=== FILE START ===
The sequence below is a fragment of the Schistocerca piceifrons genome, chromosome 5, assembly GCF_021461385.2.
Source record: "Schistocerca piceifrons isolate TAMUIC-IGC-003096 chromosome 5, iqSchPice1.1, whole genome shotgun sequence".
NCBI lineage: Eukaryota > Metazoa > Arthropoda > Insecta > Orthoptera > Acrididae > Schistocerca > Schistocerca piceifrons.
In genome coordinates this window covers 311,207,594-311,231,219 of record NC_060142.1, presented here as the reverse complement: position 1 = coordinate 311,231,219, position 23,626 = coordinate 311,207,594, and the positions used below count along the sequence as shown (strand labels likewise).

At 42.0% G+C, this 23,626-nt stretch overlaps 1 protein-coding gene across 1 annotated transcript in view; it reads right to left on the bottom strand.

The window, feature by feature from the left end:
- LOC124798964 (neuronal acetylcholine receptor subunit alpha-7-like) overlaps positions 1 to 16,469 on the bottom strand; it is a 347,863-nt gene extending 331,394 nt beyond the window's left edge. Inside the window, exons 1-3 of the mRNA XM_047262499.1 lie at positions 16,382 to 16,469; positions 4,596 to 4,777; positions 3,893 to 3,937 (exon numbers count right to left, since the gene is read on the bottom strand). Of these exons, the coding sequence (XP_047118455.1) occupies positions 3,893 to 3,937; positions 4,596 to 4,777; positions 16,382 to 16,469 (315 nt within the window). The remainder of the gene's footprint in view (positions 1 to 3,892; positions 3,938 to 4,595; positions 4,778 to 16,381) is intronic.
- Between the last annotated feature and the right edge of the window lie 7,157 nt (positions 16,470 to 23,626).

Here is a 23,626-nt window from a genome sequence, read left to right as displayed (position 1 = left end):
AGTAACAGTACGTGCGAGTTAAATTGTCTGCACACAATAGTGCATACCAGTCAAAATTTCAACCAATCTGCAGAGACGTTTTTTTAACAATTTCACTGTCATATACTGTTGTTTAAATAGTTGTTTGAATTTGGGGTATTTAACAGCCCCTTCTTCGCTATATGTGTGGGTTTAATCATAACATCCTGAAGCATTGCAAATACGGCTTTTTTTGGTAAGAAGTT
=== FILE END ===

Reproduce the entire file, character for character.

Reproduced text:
The sequence below is a fragment of the Schistocerca piceifrons genome, chromosome 5, assembly GCF_021461385.2.
Source record: "Schistocerca piceifrons isolate TAMUIC-IGC-003096 chromosome 5, iqSchPice1.1, whole genome shotgun sequence".
NCBI lineage: Eukaryota > Metazoa > Arthropoda > Insecta > Orthoptera > Acrididae > Schistocerca > Schistocerca piceifrons.
In genome coordinates this window covers 311,207,594-311,231,219 of record NC_060142.1, presented here as the reverse complement: position 1 = coordinate 311,231,219, position 23,626 = coordinate 311,207,594, and the positions used below count along the sequence as shown (strand labels likewise).

At 42.0% G+C, this 23,626-nt stretch overlaps 1 protein-coding gene across 1 annotated transcript in view; it reads right to left on the bottom strand.

The window, feature by feature from the left end:
- LOC124798964 (neuronal acetylcholine receptor subunit alpha-7-like) overlaps positions 1 to 16,469 on the bottom strand; it is a 347,863-nt gene extending 331,394 nt beyond the window's left edge. Inside the window, exons 1-3 of the mRNA XM_047262499.1 lie at positions 16,382 to 16,469; positions 4,596 to 4,777; positions 3,893 to 3,937 (exon numbers count right to left, since the gene is read on the bottom strand). Of these exons, the coding sequence (XP_047118455.1) occupies positions 3,893 to 3,937; positions 4,596 to 4,777; positions 16,382 to 16,469 (315 nt within the window). The remainder of the gene's footprint in view (positions 1 to 3,892; positions 3,938 to 4,595; positions 4,778 to 16,381) is intronic.
- Between the last annotated feature and the right edge of the window lie 7,157 nt (positions 16,470 to 23,626).

Here is a 23,626-nt window from a genome sequence, read left to right as displayed (position 1 = left end):
AGTAACAGTACGTGCGAGTTAAATTGTCTGCACACAATAGTGCATACCAGTCAAAATTTCAACCAATCTGCAGAGACGTTTTTTTAACAATTTCACTGTCATATACTGTTGTTTAAATAGTTGTTTGAATTTGGGGTATTTAACAGCCCCTTCTTCGCTATATGTGTGGGTTTAATCATAACATCCTGAAGCATTGCAAATACGGCTTTTTTTGGTAAGAAGTT